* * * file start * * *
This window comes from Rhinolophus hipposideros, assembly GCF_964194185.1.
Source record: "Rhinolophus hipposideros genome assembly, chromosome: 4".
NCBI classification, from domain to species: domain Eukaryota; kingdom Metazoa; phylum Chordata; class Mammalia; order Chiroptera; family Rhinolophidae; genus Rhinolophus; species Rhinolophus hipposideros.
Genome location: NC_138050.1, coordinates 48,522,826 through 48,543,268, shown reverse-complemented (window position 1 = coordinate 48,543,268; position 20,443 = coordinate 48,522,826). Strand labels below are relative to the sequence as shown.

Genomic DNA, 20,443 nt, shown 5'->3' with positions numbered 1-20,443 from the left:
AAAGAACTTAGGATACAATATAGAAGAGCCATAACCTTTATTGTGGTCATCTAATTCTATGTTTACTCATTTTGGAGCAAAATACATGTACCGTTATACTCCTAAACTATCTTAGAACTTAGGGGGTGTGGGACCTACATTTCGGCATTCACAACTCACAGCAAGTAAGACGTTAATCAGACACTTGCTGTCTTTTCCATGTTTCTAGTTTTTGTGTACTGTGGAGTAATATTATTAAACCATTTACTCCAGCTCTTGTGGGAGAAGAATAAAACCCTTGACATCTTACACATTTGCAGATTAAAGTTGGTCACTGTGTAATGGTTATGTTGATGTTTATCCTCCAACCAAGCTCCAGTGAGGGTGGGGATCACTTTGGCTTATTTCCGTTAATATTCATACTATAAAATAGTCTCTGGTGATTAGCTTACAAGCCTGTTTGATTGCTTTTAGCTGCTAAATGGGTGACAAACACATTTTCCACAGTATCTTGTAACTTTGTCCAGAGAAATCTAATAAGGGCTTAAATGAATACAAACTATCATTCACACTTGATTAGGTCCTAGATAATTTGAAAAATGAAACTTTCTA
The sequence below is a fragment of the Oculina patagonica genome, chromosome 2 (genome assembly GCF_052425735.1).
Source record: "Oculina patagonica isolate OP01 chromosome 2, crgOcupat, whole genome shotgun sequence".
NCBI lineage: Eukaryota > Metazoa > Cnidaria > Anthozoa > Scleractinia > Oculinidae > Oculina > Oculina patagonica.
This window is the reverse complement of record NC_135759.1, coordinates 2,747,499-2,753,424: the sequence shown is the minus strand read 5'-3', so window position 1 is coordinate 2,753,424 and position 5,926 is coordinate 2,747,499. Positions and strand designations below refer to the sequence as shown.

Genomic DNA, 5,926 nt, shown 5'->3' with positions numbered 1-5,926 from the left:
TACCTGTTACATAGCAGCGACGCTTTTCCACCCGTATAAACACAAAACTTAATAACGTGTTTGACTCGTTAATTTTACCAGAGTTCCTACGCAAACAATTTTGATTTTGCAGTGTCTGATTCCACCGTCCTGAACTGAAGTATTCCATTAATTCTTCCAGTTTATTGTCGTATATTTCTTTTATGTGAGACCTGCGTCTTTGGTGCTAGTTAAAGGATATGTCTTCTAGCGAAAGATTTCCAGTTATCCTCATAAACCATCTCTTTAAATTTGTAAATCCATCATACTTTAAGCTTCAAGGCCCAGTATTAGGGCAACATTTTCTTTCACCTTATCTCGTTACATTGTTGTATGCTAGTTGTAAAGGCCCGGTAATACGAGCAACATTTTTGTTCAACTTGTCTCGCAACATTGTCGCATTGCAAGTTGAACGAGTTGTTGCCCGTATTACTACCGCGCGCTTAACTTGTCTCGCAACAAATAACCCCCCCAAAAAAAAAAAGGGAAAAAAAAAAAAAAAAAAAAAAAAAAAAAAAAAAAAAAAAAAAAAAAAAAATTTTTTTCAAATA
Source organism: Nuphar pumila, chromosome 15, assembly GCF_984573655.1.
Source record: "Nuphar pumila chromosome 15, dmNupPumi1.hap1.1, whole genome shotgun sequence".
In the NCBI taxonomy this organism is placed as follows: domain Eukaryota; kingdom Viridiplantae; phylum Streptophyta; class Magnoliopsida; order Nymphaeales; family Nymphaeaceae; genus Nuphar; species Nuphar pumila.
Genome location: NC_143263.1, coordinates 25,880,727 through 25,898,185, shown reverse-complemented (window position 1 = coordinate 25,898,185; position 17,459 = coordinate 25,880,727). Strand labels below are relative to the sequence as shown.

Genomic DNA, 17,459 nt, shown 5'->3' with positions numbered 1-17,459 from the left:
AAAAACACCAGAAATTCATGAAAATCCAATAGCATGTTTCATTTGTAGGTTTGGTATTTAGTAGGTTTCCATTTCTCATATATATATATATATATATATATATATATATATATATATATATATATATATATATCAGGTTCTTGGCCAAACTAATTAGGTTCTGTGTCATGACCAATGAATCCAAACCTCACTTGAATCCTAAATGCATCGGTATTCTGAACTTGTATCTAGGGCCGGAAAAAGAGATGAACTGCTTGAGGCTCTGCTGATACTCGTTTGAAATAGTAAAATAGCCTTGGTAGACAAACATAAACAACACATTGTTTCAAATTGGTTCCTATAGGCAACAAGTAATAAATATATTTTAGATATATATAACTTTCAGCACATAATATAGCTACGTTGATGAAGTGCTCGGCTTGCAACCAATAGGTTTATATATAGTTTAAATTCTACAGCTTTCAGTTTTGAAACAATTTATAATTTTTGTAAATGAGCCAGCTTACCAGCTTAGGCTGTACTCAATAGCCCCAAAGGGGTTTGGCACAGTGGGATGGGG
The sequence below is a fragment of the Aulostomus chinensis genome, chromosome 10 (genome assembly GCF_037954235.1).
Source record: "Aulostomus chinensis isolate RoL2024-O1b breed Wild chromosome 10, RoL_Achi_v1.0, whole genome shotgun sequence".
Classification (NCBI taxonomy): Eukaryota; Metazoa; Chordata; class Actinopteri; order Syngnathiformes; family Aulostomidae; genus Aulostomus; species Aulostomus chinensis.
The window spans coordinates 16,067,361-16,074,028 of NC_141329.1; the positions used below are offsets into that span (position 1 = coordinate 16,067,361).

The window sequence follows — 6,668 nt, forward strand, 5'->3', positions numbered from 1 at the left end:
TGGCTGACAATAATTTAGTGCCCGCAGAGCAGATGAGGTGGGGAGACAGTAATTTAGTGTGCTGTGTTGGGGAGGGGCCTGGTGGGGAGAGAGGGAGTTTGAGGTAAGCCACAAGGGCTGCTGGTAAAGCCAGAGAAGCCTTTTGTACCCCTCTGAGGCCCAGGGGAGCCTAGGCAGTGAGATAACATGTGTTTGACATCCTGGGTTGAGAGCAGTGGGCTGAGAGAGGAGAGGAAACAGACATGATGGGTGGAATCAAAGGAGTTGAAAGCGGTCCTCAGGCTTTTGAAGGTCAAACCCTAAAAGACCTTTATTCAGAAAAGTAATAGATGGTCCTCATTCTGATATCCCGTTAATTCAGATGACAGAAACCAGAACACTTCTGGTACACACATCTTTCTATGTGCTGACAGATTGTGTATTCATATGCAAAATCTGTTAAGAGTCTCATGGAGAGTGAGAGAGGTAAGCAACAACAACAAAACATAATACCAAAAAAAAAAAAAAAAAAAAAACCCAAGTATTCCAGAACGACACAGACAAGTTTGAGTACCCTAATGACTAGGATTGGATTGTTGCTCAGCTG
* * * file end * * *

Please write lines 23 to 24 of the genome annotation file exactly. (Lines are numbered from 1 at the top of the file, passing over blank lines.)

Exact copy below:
The window sequence follows — 6,668 nt, forward strand, 5'->3', positions numbered from 1 at the left end:
TGGCTGACAATAATTTAGTGCCCGCAGAGCAGATGAGGTGGGGAGACAGTAATTTAGTGTGCTGTGTTGGGGAGGGGCCTGGTGGGGAGAGAGGGAGTTTGAGGTAAGCCACAAGGGCTGCTGGTAAAGCCAGAGAAGCCTTTTGTACCCCTCTGAGGCCCAGGGGAGCCTAGGCAGTGAGATAACATGTGTTTGACATCCTGGGTTGAGAGCAGTGGGCTGAGAGAGGAGAGGAAACAGACATGATGGGTGGAATCAAAGGAGTTGAAAGCGGTCCTCAGGCTTTTGAAGGTCAAACCCTAAAAGACCTTTATTCAGAAAAGTAATAGATGGTCCTCATTCTGATATCCCGTTAATTCAGATGACAGAAACCAGAACACTTCTGGTACACACATCTTTCTATGTGCTGACAGATTGTGTATTCATATGCAAAATCTGTTAAGAGTCTCATGGAGAGTGAGAGAGGTAAGCAACAACAACAAAACATAATACCAAAAAAAAAAAAAAAAAAAAAACCCAAGTATTCCAGAACGACACAGACAAGTTTGAGTACCCTAATGACTAGGATTGGATTGTTGCTCAGCTG